NEW ENGLAND GENTLEMEN
© Tom McIlveen
Winner, 2014 'Alan Llewellyn Award' for bush verse in the Eaglehawk Dahlia and Arts Festival Inc. Literary Competition.
Australians love to spin a yarn and very often yearn,
to share a joke or anecdote recited in return.
Our fascination stems from early pioneering days,
when men would share a rum around the campfire’s cheery blaze.
The salt of all the Earth it seems, had gathered here en masse,
to show the world that wit is far superior to sass.
Our convict predecessors must have harmonised in song,
and improvised their melodies, for us to sing along.
They spoke in bush vernacular, laconic and discreet;
a nasal twang that made the English vowels obsolete.
No doubt the queen of England would have hardly been amused,
to hear her sacred language desecrated and abused.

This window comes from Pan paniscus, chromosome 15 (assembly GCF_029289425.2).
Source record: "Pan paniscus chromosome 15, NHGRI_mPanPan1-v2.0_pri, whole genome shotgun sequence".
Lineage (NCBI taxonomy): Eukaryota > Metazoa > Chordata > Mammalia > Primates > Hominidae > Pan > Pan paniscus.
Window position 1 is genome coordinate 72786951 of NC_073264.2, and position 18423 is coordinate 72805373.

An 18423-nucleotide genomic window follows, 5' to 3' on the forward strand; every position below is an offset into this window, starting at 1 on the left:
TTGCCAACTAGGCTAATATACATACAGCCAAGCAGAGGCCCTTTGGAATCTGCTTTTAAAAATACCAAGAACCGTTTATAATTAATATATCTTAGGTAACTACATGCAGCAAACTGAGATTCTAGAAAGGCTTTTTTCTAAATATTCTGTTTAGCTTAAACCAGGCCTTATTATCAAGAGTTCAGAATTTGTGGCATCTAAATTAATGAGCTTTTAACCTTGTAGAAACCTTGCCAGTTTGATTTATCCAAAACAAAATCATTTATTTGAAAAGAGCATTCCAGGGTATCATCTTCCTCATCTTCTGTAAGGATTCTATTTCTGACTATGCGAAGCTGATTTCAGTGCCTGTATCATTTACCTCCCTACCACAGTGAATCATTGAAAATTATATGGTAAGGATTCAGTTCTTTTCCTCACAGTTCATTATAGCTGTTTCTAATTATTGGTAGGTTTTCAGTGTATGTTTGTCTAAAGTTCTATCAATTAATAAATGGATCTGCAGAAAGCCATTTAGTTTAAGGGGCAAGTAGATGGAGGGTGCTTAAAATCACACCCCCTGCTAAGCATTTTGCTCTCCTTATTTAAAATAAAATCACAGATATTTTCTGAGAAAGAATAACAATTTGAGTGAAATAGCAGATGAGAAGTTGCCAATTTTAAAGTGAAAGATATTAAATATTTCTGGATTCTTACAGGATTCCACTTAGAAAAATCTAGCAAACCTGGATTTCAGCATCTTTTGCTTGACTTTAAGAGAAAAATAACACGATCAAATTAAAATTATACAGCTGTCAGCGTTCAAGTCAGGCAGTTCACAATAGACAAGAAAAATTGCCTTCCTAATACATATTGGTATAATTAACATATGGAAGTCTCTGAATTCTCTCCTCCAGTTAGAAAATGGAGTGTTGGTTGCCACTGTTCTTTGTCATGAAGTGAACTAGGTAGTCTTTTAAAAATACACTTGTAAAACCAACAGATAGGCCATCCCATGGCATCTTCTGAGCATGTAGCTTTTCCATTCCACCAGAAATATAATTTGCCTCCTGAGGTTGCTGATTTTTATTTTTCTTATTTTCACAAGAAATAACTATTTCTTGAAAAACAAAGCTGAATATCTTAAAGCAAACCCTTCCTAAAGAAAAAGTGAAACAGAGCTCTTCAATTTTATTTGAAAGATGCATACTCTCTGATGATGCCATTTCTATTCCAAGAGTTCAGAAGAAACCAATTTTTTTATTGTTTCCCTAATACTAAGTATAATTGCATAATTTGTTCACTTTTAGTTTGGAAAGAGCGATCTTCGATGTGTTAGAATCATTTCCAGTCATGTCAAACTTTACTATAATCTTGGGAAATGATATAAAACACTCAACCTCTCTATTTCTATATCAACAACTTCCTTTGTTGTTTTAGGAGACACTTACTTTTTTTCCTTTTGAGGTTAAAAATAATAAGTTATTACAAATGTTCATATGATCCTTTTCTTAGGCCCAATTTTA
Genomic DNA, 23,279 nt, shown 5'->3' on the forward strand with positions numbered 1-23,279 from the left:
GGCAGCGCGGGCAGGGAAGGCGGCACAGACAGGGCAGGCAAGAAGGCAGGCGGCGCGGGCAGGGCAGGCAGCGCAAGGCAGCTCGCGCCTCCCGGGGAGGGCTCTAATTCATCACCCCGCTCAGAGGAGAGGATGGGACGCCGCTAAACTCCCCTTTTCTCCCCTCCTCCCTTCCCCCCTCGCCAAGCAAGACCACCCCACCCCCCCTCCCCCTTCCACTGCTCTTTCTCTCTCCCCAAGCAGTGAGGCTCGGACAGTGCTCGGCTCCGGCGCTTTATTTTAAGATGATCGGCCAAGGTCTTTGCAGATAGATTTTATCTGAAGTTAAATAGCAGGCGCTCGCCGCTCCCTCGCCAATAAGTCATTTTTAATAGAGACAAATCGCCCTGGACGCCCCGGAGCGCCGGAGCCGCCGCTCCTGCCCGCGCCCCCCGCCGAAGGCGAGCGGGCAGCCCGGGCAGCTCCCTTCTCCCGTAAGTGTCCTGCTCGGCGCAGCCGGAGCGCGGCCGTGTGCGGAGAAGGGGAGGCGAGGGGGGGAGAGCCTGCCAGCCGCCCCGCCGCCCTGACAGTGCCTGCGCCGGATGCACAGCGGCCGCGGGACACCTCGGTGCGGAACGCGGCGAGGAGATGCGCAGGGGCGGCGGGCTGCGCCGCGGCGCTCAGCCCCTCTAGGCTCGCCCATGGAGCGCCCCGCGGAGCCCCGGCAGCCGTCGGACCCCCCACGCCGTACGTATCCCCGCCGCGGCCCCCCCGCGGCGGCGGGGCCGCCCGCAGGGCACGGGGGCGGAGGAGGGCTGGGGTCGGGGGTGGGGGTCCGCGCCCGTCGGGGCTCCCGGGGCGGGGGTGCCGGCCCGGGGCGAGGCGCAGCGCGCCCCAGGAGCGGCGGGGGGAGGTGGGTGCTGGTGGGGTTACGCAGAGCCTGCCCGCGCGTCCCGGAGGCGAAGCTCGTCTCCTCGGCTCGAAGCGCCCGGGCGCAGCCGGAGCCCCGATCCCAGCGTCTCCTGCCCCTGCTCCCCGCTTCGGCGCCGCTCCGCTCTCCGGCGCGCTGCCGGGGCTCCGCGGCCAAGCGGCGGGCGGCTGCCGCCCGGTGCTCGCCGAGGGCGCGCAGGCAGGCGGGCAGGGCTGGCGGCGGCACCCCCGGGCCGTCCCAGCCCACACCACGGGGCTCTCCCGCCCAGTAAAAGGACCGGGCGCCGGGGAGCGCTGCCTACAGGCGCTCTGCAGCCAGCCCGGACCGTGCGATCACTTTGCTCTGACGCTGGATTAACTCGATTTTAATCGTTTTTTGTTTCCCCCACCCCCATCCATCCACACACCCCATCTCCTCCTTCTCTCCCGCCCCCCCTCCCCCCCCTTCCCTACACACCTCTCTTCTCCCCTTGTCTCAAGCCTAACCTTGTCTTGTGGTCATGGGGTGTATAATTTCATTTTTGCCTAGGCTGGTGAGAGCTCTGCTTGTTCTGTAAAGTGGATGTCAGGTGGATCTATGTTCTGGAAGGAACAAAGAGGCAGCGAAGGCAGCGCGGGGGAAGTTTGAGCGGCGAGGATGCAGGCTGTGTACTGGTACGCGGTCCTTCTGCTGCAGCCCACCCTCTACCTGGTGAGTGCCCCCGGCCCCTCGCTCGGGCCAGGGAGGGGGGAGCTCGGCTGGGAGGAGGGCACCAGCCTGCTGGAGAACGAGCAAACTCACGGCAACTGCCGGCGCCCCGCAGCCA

Our slang was rarely vulgar, just a trifle unrefined,
and words were often mispronounced, and phrases misaligned.
The timbre of the voices from the bush and city streets,
had blended with the sounds of cockatoos and parakeets.
Perhaps that’s why our parlance is peculiar and unique,
and why we drop the consonants when learning how to speak.
The English plum has decomposed, is rancid and has soured,
though difficult to swallow, it is finally devoured!
Although it’s been digested, you will hear it now and then,
especially when speaking with New England gentlemen.
You’ll hear it in Woollahra and of course it still survives,
amongst the toffs of Mosman and the elegant Saint Ives.
In Sydney’s western suburbs there’s a whole new dialect...
that’s spoken with an accent... (middle eastern I suspect.)
They drawl their vowels constantly, and seem to misconstrue
the structure of our syllables and even drop a few.
Our matriarch and queen today is somewhat horrified
to hear her posh vernacular so plainly misapplied.
She cringes when she hears them sing...Advance Australia Fair,
and bows her head in sorrow and impervious despair.
Our once unique vernacular is changing yet again,
as Generation Y becomes offensive and profane.
They’ve learnt to speak American...with Harlem’s Ghetto rap−
Forsaking our Akubra, for a Yankee baseball cap!